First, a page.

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InfoComm 08 Video Preview

Dominant trends and new products at the show.

InfoComm 08 Video Preview

May 1, 2008 12:00 PM,
By Trevor Boyer

Dominant trends and new products at the show.

Among the dominant trends that will reign at InfoComm 08 is that of digital-signage products that expand the networkability features.

It’s 2008, and HD is everywhere — especially in Las Vegas at InfoComm 08. Check the booths of flatpanel display manufacturers, and you’ll have a hard time finding a standard-def screen. Although Asian factories are pumping out video cameras and HD panels as fast as consumers and businesses can snap them up, a video system is only as high-def as its lowest-resolution link. In some areas, this infrastructure gear has lagged behind displays and cameras in terms of the availability of affordable, HD-capable products. Image processors, videoconferencing codecs, digital-signage media players: if these don’t support HD video, then your setup is at best an up-rezzed standard-def video display system.

True high-definition video looks great, and it’s increasingly necessary within many markets that systems integrators serve. But clearly, it’s not the only reason to check out InfoComm 08. Another key technology trend to track at the annual tradeshow is IP networking. After all, what good is a pretty display if its content is out of date? How is your client going to track the lamp lives of its dozens of projectors? In today’s world, no video display device should be an island unto itself.

To get a sense for the dominant trends within the industry and the new products that will be important at InfoComm 08, I canvassed manufacturers from all corners of the professional video-display industry. Here’s what they had to say — both about their specific product introductions for the show as well as their take on the overarching trends.


Once again in its 2008 incarnation, the InfoComm show will host a Digital Signage Pavilion for companies filling product needs for every component in that rather complex application. The demand is clear. Across the industry’s vertical markets, digital signage is enjoying an annual growth of 10 percent, according to InfoComm. The Las Vegas Convention Center will also host a two-day digital-signage summit before the show, and there are several classes covering topics from software to the business opportunities that digital signage presents.

Tom Searcy, president of MagicBox, says he has noticed that traditional IT integrators are getting pulled into the digital-signage integration game. “They build someone’s network out, and they are now being asked to pursue and install signage applications — which, by their very nature, are becoming more IT-centric every day,” he says. Recognizing that last fact, as well as the desire for constantly updated content, MagicBox will be introducing a new version of its EZ Stream software at InfoComm. This software addresses the integration of databases into digital-signage networks, giving integrators the ability to manage multiple locations with multiple individual SQL database queries.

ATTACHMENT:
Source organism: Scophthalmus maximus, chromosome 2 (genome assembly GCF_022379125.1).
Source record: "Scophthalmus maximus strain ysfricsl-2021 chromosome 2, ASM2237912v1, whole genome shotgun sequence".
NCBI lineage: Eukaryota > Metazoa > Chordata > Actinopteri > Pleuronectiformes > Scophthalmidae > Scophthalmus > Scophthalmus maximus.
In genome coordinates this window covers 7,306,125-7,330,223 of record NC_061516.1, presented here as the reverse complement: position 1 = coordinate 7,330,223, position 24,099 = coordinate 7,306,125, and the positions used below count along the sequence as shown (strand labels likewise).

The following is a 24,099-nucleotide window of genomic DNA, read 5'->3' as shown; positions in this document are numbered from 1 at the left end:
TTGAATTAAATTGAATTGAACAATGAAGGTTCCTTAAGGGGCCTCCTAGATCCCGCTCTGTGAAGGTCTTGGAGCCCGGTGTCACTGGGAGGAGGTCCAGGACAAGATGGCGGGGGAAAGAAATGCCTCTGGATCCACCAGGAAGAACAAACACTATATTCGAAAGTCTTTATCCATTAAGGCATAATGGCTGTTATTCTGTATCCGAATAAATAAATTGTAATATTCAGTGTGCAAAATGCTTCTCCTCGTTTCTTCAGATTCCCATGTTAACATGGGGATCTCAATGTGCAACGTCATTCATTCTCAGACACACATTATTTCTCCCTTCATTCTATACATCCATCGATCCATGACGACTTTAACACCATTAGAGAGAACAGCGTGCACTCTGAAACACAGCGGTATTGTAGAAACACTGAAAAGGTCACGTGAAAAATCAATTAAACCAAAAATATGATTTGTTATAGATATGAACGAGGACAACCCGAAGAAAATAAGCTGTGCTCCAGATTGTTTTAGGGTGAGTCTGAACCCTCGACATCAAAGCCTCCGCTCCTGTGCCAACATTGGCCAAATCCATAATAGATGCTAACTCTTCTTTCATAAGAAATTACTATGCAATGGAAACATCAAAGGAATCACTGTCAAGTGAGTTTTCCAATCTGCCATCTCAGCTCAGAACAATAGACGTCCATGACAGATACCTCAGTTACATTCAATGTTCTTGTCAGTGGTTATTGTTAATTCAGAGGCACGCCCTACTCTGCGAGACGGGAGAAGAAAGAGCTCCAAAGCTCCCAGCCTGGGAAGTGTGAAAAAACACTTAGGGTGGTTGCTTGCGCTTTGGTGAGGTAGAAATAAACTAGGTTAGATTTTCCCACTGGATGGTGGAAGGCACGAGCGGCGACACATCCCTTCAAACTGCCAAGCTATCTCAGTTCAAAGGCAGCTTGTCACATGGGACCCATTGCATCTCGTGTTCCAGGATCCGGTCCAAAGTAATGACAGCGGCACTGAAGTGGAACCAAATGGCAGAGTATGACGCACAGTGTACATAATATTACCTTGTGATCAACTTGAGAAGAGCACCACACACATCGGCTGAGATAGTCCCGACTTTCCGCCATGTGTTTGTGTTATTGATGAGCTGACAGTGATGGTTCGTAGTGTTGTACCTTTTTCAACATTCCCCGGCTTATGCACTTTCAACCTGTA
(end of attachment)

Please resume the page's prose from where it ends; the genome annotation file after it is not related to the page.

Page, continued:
On the hardware front, MagicBox is seeing demand for smaller content-player units that can be tucked behind plasmas and LCD screens. At InfoComm, the company will introduce the AV800 SignMate with video passthrough and video playback. This unit has most of the capabilities of MagicBox’s current Aavelin player, but in a smaller form factor.

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InfoComm 08 Video Preview

May 1, 2008 12:00 PM,
By Trevor Boyer

Dominant trends and new products at the show.

MagicBox AV800 SignMate

According to Adtec, the demand for reliably delivered HD content is very real within the digital-signage market, but if its recent product introduction is any indication, the company is realistic about the industry’s current needs. The new signEdje-HD accepts any source — SD or HD — and scales it to the output monitor’s native resolution (up to 1080i) so users can display both SD and HD content within their signage network. The signEdje-HD has both internal solid-state storage (for the playback of MPEG-2 and AVC/H.264 files) and the capability to decode IP-based video streams. The included dual-platform mediaControl software allows the user to load, prompt, and manage digital-signage content.


Over the past few years, high-definition projectors have become much, much more affordable. Last year, Sound & Video Contractor‘s team of judges awarded Pick Hits to two models — the Mitsubishi HC4900 (a 3LCD unit) and the Optoma HD80 (using a single DLP) — that broke the $3,000 barrier for native 1080p projection.